(Sept. 16, 2013) More than 550 Colorado National Guardsmen and active-duty soldiers have rescued in excess of 2,100 people and hundreds of pets displaced by flooding in Colorado.
Active-duty soldiers and helicopters from Fort Carson, Colo., joined the Colorado National Guard in rescue efforts Friday.
Additionally, Guardsmen filled nearly 10,000 sandbags in Jefferson County to help civil authorities mitigate flooding effects.
The massive floods left at least four people dead, according to media reports.
Meanwhile, Defense Department spokesman George Little noted that Defense Secretary Chuck Hagel supported Colorado Gov. John Hickenlooper's request Friday to establish a dual-status commander in the state.
Since then, he added, Brig. Gen. Peter J. Byrne, joint staff director for the Colorado National Guard’s Joint Force Headquarters, and his assigned forces of nearly 560 Colorado and Wyoming National Guard members have evacuated more than 2,100 residents.
National Guard officers designated as dual-status commanders have the authority to command both federal and National Guard forces during a domestic response. In the absence of the designation, federal troops operating under Title 10 authority report to one commander and National Guard members serving under Title 32 state active duty authority report to another.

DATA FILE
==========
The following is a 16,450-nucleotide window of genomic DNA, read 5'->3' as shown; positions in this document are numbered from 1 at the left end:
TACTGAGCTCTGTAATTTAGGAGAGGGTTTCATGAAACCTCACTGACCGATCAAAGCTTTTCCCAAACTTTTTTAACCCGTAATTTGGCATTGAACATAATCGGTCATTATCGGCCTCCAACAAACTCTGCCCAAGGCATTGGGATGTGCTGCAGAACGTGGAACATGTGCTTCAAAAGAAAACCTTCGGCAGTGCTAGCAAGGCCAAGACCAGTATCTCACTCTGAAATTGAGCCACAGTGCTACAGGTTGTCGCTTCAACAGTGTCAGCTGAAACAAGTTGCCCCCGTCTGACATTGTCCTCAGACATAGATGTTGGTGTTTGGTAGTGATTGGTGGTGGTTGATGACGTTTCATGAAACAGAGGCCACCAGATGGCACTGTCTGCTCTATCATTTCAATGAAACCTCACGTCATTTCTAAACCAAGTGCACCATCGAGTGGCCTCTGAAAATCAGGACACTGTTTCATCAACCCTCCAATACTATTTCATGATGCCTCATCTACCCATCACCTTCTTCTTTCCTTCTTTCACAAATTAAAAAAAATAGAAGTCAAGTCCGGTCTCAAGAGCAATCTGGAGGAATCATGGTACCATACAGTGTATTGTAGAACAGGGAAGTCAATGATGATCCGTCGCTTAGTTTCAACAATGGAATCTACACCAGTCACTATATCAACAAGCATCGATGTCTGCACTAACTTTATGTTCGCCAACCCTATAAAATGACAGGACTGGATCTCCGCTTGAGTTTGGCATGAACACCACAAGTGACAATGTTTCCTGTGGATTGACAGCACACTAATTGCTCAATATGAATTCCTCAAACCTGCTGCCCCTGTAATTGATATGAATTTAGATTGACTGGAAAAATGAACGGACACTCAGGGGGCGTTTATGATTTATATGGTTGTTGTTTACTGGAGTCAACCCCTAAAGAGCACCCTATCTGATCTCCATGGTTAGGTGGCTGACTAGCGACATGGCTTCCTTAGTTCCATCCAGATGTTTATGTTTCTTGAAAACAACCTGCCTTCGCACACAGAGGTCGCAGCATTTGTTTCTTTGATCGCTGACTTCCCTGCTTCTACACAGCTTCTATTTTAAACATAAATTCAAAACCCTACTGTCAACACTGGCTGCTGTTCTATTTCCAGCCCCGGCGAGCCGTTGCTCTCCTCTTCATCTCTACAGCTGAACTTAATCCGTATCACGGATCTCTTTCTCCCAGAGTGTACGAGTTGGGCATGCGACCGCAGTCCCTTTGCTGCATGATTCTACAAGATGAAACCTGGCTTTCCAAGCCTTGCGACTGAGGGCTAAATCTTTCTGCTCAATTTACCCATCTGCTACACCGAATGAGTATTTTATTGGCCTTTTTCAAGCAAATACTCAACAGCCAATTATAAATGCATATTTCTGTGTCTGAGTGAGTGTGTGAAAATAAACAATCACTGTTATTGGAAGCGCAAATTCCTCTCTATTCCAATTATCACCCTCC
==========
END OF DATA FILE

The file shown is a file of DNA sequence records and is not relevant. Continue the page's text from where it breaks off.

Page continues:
"Active-duty forces, through the coordination and direction of U.S. Northern Command, are complementing these National Guard assets in the overall response to the flood relief efforts,” Little said. “Seven helicopters from the 4th Infantry Division at Fort Carson have been conducting search-and-rescue operations under immediate response authority.”
Despite dealing with some tough weather, the press secretary said, 4th Infantry Division soldiers have rescued more than 700 residents, including 85 elementary school students at a camp near Jamestown. Buckley Air Force Base has been designated as a Federal Emergency Management Agency staging area.
"This cooperative effort among active and reserve forces to protect lives in Colorado's flood-ravaged areas is a testament to the department's ability to provide critical and timely support to FEMA and first responders during a domestic crisis,” Little said. “Our thoughts and prayers are with all of those impacted by the events in Colorado and we hope for the continued safety for all emergency response personnel involved."